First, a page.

On Dec. 23, President Joe Biden signed into law authorization of a U.S. Army Corps of Engineers (USACE) $2.6 billion coastal storm and sea-level rise infrastructure resiliency project in the Florida Keys. Appropriations for the project will require separate, annual approvals by Congress.

The county also secured a nearly $1 million initial appropriation, approved in the omnibus spending bill, to fund the planning, engineering and design of six U.S. 1 stabilization projects in the Keys, the first phase of the plan. The plan includes 5,500 feet of the road at mile markers 79.5, 70, 70.9, 67, 37, and 34.5, identified as vulnerable to erosion and wave energy. Estimates for the completion of the construction phase of the U.S. 1 stabilization project are $16 million.

With the Board of County Commissioners’ support, Chief Sustainability Officer Rhonda Haag and Legislative Affairs Director Lisa Tennyson worked with the U.S. Army Corps of Engineers (USACE) and local stakeholders for five years to put this project together, including numerous public meetings. Then they worked to move the project authorization and appropriation through Congressional approval.

Based on the development of a three-year USACE coastal storm risk study, the project plans for the economic, environmental and social effects of coastal storms and sea-level rise and addresses the hardening of U.S. 1, dry floodproofing of critical infrastructure and private commercial buildings, and elevating residential residences. The study did not address the resiliency of locally-maintained roads, which Monroe County completed under a separate study.

Future appropriations will allow for the voluntary elevations of up to 4,698 vulnerable residential homes and the dry floodproofing of 1,052 commercial and 53 critical infrastructure buildings susceptible to storm surge damage throughout the Keys. Dry floodproofing allows for essential services to resume more quickly after a storm surge.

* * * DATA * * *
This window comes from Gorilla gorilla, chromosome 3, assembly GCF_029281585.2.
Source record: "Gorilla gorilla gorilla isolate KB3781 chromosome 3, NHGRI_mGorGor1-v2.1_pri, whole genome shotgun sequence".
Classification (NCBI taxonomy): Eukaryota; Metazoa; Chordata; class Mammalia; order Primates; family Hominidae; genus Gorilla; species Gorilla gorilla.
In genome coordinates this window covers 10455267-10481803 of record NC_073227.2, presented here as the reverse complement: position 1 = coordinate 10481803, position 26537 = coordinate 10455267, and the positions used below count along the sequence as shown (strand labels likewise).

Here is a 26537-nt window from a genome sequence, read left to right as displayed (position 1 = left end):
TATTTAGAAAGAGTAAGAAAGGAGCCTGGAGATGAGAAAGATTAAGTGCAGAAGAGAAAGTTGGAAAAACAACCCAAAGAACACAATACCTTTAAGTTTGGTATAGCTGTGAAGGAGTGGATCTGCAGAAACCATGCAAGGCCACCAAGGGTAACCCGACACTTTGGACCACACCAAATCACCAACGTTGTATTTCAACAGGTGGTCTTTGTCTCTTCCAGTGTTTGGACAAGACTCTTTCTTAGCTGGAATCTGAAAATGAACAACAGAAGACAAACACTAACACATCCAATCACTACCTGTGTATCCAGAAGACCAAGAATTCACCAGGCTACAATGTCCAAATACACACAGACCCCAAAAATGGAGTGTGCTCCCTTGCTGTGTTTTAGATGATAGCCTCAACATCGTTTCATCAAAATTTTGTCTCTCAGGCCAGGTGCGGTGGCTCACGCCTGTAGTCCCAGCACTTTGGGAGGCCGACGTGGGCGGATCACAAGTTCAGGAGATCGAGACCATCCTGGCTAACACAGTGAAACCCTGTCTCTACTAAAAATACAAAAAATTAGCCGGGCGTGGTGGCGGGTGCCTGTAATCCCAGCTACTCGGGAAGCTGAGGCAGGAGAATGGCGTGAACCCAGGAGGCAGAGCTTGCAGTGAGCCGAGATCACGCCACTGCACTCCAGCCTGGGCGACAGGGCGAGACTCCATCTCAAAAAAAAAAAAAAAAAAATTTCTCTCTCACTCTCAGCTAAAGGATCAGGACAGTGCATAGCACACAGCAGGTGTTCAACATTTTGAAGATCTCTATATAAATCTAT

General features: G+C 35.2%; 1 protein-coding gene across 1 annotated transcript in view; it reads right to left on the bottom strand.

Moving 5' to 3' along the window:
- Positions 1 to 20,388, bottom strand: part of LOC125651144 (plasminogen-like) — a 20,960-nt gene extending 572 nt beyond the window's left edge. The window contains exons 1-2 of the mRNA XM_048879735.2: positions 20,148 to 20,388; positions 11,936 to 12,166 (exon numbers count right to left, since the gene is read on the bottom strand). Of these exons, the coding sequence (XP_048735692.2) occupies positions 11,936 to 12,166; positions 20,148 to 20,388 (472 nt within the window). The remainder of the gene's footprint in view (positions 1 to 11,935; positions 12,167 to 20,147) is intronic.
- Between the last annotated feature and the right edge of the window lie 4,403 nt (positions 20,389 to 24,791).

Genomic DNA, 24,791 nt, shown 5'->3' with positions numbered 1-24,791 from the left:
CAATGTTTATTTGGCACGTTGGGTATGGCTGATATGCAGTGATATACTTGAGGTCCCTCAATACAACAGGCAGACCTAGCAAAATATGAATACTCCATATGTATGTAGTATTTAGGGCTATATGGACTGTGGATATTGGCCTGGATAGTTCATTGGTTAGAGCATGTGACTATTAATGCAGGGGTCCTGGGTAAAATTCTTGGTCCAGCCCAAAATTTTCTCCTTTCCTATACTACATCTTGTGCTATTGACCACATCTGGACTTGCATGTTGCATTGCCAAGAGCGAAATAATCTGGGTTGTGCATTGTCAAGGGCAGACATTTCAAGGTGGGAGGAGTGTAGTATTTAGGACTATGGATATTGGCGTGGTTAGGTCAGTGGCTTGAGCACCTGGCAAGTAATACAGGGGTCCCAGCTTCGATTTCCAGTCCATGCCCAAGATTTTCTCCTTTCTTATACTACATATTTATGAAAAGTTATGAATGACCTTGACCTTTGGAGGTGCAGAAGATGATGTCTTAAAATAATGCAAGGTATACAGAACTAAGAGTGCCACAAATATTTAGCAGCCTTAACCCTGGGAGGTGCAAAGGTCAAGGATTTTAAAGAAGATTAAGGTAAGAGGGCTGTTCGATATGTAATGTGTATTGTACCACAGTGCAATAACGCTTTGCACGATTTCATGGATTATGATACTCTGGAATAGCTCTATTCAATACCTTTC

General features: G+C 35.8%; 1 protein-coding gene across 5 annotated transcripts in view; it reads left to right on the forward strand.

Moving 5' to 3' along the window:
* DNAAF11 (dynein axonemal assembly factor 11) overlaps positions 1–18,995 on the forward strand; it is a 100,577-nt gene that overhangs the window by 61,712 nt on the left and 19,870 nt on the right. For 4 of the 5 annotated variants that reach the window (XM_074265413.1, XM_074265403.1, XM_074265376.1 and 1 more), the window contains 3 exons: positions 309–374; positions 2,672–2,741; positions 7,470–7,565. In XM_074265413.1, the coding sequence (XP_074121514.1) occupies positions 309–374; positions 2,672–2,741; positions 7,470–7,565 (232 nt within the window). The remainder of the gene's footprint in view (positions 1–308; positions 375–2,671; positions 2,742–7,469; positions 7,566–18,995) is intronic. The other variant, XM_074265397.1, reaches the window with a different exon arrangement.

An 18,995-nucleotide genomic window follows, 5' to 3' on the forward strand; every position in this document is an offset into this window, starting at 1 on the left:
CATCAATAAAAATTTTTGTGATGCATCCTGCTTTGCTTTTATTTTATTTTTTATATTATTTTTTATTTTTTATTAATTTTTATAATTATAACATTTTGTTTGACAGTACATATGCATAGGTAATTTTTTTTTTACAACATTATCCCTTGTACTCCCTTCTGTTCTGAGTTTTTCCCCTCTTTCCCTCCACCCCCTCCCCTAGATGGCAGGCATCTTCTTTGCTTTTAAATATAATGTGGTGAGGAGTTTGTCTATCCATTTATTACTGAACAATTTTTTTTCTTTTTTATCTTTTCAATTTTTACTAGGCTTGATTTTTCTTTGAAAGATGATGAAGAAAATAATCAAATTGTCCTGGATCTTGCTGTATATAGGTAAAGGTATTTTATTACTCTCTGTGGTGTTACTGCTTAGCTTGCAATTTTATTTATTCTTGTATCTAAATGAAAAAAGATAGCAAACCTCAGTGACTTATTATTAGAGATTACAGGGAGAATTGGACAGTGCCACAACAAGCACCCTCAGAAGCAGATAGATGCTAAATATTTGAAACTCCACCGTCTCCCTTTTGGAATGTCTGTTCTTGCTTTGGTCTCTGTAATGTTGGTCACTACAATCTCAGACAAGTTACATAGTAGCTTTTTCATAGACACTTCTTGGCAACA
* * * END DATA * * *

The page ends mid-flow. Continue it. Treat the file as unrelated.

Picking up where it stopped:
The total project, including the dry floodproofing and elevations, is estimated at $2.6 billion, to be split 65 percent federal ($1.7 billion) and 35 percent ($893 million) non-federal . Non-federal funds can come from the state, county, municipalities, residents and other non-federal entities. The county is coordinating with the Florida Department of Transportation for the non-federal match for the U.S. 1 stabilization phase. The county also intends to sign sub-agreements with the five municipalities to authorize and fund work performed within the cities.

“We are committed to making Monroe County as resilient as possible against the effects of future storms and sea-level rise,” said Monroe County Administrator Roman Gastesi. “This partnership with USACE allows us to tap into federal money to help offset resiliency costs to Florida Keys residents.”

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